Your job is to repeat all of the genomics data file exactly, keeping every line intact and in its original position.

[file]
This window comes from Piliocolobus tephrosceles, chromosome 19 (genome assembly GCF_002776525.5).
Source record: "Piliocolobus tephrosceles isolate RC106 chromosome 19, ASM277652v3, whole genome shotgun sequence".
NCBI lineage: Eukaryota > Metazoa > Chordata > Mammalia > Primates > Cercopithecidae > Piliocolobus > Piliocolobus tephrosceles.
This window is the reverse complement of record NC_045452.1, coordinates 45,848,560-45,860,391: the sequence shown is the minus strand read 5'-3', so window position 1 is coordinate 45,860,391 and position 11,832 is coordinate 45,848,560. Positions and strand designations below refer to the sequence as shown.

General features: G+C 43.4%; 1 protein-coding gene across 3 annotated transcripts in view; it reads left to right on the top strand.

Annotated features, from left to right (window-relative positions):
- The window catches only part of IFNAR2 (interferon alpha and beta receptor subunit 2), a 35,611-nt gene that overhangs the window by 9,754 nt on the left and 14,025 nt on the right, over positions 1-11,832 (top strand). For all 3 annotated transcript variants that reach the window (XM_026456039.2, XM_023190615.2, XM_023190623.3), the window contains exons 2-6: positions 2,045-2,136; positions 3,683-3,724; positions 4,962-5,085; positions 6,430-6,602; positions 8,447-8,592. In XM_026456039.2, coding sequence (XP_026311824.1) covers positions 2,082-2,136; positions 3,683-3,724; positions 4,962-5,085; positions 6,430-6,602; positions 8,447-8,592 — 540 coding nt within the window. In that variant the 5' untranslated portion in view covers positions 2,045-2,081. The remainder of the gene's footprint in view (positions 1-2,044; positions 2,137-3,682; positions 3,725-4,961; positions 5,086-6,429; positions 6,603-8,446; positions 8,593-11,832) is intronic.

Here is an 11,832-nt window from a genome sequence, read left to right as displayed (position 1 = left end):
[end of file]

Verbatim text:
This window comes from Piliocolobus tephrosceles, chromosome 19 (genome assembly GCF_002776525.5).
Source record: "Piliocolobus tephrosceles isolate RC106 chromosome 19, ASM277652v3, whole genome shotgun sequence".
NCBI lineage: Eukaryota > Metazoa > Chordata > Mammalia > Primates > Cercopithecidae > Piliocolobus > Piliocolobus tephrosceles.
This window is the reverse complement of record NC_045452.1, coordinates 45,848,560-45,860,391: the sequence shown is the minus strand read 5'-3', so window position 1 is coordinate 45,860,391 and position 11,832 is coordinate 45,848,560. Positions and strand designations below refer to the sequence as shown.

General features: G+C 43.4%; 1 protein-coding gene across 3 annotated transcripts in view; it reads left to right on the top strand.

Annotated features, from left to right (window-relative positions):
- The window catches only part of IFNAR2 (interferon alpha and beta receptor subunit 2), a 35,611-nt gene that overhangs the window by 9,754 nt on the left and 14,025 nt on the right, over positions 1-11,832 (top strand). For all 3 annotated transcript variants that reach the window (XM_026456039.2, XM_023190615.2, XM_023190623.3), the window contains exons 2-6: positions 2,045-2,136; positions 3,683-3,724; positions 4,962-5,085; positions 6,430-6,602; positions 8,447-8,592. In XM_026456039.2, coding sequence (XP_026311824.1) covers positions 2,082-2,136; positions 3,683-3,724; positions 4,962-5,085; positions 6,430-6,602; positions 8,447-8,592 — 540 coding nt within the window. In that variant the 5' untranslated portion in view covers positions 2,045-2,081. The remainder of the gene's footprint in view (positions 1-2,044; positions 2,137-3,682; positions 3,725-4,961; positions 5,086-6,429; positions 6,603-8,446; positions 8,593-11,832) is intronic.

Here is an 11,832-nt window from a genome sequence, read left to right as displayed (position 1 = left end):